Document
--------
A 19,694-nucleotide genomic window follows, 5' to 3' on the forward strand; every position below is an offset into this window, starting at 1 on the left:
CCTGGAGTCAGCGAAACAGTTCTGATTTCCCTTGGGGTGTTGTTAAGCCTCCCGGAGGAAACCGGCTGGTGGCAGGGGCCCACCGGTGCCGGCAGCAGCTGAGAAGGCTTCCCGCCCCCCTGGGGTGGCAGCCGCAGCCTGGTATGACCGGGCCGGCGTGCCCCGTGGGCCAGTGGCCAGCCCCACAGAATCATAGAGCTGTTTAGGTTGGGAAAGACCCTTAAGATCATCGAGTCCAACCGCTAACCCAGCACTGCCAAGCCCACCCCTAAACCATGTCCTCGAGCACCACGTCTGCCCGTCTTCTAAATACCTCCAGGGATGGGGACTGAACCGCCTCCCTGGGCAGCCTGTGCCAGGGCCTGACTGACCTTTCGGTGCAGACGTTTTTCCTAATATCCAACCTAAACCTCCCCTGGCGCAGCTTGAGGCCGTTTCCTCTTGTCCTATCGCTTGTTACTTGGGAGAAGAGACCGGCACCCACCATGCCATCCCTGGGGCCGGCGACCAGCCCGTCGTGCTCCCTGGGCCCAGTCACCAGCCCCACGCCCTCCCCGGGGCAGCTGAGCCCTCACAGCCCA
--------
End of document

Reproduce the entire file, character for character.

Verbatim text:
A 19,694-nucleotide genomic window follows, 5' to 3' on the forward strand; every position below is an offset into this window, starting at 1 on the left:
CCTGGAGTCAGCGAAACAGTTCTGATTTCCCTTGGGGTGTTGTTAAGCCTCCCGGAGGAAACCGGCTGGTGGCAGGGGCCCACCGGTGCCGGCAGCAGCTGAGAAGGCTTCCCGCCCCCCTGGGGTGGCAGCCGCAGCCTGGTATGACCGGGCCGGCGTGCCCCGTGGGCCAGTGGCCAGCCCCACAGAATCATAGAGCTGTTTAGGTTGGGAAAGACCCTTAAGATCATCGAGTCCAACCGCTAACCCAGCACTGCCAAGCCCACCCCTAAACCATGTCCTCGAGCACCACGTCTGCCCGTCTTCTAAATACCTCCAGGGATGGGGACTGAACCGCCTCCCTGGGCAGCCTGTGCCAGGGCCTGACTGACCTTTCGGTGCAGACGTTTTTCCTAATATCCAACCTAAACCTCCCCTGGCGCAGCTTGAGGCCGTTTCCTCTTGTCCTATCGCTTGTTACTTGGGAGAAGAGACCGGCACCCACCATGCCATCCCTGGGGCCGGCGACCAGCCCGTCGTGCTCCCTGGGCCCAGTCACCAGCCCCACGCCCTCCCCGGGGCAGCTGAGCCCTCACAGCCCA